Artist | EUBENA NAMPITJIN (dec)


Australian Indigenous (Aboriginal and Torres Strait Islander) artwork by EUBENA NAMPITJIN of Warlayirti Artists (Balgo). The title is Kinyu. [299/08] (Acrylic on Linen)

EUBENA NAMPITJIN (dec)

Kinyu

Australian Indigenous (Aboriginal and Torres Strait Islander) artwork by EUBENA NAMPITJIN of Warlayirti Artists (Balgo). The title is Kinyu. [310/08] (Acrylic on Linen)

EUBENA NAMPITJIN (dec)

Kinyu

Australian Indigenous (Aboriginal and Torres Strait Islander) artwork by EUBENA NAMPITJIN of Warlayirti Artists (Balgo). The title is Kinyu. [230/11] (Acrylic on Linen)

EUBENA NAMPITJIN (dec)

Kinyu

Eubena (Yupinya) is the best known of Warlayirti Artists’ many artists.

She is one of the most esteemed Law women in the community, being consulted and deferred to on all questions of Law.

Mukaka, Eubena’s mother, together with her uncle, gave her Maparn (traditional healer) skills when Eubena was just a young girl.

In her formative years Eubena and her family travelled and hunted, performing ceremonies and Law to look after their country in the Great Sandy Desert, as well as for their own spiritual preservation.

Nomadic life was harsh and most of her extended family had passed away or moved to other parts of the country by the time Eubena had her first contact with non-Aboriginal people.

Eubena with her first husband, the late Gimme, and family travelled up the Canning Stock Route to Billiluna Station before following the mission as it moved around, until the mission was established at its present site at Balgo.

At the mission Eubena and Gimme helped Father Piele with a Kukatja dictionary.

Today Eubena is one of the few people who maintains a full vocabulary of the Kukatja language.

Despite living at the mission and tending herds of goats, Eubena continually travelled back to her country, living in and from the land for extended periods.

Her extraordinary hunting instinct, which remains today, combines with an effortless energy when she is out in the country.

Eubena started painting with her second husband Wimmitji in the mid 1980s.

Their work shared a luminous and intricate complexity along with a love of the warm reds, oranges and yellows that continue to be Eubena’s signature today.

Eubena’s reputation grew, as one half of the famous painting duo at Balgo, but also as a solo artist in her own right.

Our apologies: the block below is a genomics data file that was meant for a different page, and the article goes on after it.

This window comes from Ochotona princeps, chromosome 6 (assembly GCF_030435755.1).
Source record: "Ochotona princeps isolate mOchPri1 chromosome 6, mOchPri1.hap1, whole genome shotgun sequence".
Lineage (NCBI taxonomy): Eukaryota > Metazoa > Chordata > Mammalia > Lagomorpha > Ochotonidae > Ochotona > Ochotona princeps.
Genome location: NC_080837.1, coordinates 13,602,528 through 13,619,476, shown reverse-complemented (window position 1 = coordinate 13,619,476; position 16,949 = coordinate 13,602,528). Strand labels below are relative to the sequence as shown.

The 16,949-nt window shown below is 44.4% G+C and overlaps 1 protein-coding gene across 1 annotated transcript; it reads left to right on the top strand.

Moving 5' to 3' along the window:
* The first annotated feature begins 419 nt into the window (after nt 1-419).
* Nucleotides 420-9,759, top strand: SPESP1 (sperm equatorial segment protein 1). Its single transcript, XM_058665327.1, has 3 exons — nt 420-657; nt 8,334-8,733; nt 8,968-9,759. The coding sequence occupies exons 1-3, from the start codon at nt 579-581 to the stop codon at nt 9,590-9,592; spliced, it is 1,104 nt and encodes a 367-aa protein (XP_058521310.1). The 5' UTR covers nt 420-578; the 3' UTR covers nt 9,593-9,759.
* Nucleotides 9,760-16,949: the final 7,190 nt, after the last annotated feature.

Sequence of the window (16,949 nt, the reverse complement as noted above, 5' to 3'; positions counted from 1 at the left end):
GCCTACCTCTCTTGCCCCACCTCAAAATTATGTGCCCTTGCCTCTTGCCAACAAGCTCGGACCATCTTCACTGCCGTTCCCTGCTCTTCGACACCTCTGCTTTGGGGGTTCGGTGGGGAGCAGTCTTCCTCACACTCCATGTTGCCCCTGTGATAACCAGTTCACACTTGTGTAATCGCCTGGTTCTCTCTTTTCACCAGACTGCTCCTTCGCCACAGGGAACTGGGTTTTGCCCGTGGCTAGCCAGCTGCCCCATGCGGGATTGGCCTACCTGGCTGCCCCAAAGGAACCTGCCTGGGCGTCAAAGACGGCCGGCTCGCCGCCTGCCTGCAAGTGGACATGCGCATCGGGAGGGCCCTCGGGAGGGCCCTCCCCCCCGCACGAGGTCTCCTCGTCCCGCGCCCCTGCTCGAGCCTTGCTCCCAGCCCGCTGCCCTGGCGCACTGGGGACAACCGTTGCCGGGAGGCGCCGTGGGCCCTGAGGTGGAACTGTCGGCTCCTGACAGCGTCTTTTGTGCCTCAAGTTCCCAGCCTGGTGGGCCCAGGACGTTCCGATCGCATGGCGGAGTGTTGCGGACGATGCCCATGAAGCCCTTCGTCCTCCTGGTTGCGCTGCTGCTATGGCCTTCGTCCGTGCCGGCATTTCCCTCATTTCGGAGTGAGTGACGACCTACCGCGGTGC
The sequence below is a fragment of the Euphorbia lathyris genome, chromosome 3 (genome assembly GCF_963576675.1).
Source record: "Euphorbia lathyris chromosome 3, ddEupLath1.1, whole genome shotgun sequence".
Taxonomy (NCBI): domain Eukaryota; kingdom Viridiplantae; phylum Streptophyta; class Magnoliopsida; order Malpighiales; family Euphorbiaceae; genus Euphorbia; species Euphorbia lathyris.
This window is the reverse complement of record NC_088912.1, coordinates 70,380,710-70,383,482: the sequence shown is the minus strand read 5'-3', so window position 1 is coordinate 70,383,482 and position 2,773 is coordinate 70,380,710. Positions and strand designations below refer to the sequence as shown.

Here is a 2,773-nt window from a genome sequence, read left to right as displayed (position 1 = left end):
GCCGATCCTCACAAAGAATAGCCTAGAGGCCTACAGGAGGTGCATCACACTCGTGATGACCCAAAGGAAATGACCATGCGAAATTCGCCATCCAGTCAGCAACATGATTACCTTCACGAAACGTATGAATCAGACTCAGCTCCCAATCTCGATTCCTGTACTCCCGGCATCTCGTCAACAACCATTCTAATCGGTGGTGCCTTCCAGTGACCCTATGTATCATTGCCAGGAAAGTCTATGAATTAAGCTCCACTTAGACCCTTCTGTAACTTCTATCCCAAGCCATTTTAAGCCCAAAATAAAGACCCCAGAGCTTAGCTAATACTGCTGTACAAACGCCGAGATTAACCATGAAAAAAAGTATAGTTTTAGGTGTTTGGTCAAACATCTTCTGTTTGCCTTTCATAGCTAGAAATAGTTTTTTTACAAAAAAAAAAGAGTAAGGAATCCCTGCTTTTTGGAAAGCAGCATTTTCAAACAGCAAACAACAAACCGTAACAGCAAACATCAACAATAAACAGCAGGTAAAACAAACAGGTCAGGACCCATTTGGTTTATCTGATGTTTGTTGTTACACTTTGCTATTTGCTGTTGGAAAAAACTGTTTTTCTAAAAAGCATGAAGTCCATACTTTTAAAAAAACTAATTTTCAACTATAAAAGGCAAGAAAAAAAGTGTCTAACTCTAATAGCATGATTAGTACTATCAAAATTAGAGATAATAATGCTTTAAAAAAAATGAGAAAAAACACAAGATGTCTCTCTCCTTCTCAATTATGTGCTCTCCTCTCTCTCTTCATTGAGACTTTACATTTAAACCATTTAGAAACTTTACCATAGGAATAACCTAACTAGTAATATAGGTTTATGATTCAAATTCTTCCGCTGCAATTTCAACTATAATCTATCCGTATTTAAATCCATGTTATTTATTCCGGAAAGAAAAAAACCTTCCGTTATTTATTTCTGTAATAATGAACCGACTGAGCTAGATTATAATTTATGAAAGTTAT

Eubena has a spontaneity and strength of brush mark that carves the paint, leaving rhythmical tracks across the canvas.

Her work resonates with the power of place and intimate knowledge of country that Eubena has been able to maintain throughout her life.

Painting is like her second language and she paints persistently with passion and dedication, weaving stories from the Tjukurrpa (Dreaming) as well as her personal history and knowledge.

Eubena has travelled extensively to attend exhibition openings around the country and her work has been collected by every major collection around the world, including our very own Singapore Art Museum (SAM).

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Eubena (Yupinya) is the best known of Warlayirti Artists’ many artists.

She is one of the most esteemed Law women in the community, being consulted and deferred to on all questions of Law.

Mukaka, Eubena’s mother, together with her uncle, gave her Maparn (traditional healer) skills when Eubena was just a young girl.

In her formative years Eubena and her family travelled and hunted, performing ceremonies and Law to look after their country in the Great Sandy Desert, as well as for their own spiritual preservation.

Nomadic life was harsh and most of her extended family had passed away or moved to other parts of the country by the time Eubena had her first contact with non-Aboriginal people.

Eubena with her first husband, the late Gimme, and family travelled up the Canning Stock Route to Billiluna Station before following the mission as it moved around, until the mission was established at its present site at Balgo.

At the mission Eubena and Gimme helped Father Piele with a Kukatja dictionary.

Today Eubena is one of the few people who maintains a full vocabulary of the Kukatja language.

Despite living at the mission and tending herds of goats, Eubena continually travelled back to her country, living in and from the land for extended periods.

Her extraordinary hunting instinct, which remains today, combines with an effortless energy when she is out in the country.

Eubena started painting with her second husband Wimmitji in the mid 1980s.

Their work shared a luminous and intricate complexity along with a love of the warm reds, oranges and yellows that continue to be Eubena’s signature today.

Eubena’s reputation grew, as one half of the famous painting duo at Balgo, but also as a solo artist in her own right.

Eubena has a spontaneity and strength of brush mark that carves the paint, leaving rhythmical tracks across the canvas.

Her work resonates with the power of place and intimate knowledge of country that Eubena has been able to maintain throughout her life.

Painting is like her second language and she paints persistently with passion and dedication, weaving stories from the Tjukurrpa (Dreaming) as well as her personal history and knowledge.

Eubena has travelled extensively to attend exhibition openings around the country and her work has been collected by every major collection around the world, including our very own Singapore Art Museum (SAM).

.



Exhibitions that EUBENA NAMPITJIN (dec) has exhibited at

Imelda and Family (Additional Works)

A Collection of Fine Warlayirti Indigenous Art


Stock Room Show - 2012 (Part 1)

A Collection of Contemporary Modern Aboriginal Art


BALGO - 2011

A Collection of Fine Warlayirti Artists Art


Kinti kinti, Purrka purrka – The Balgo Way

A Collection of Fine Warlayirti Artists Art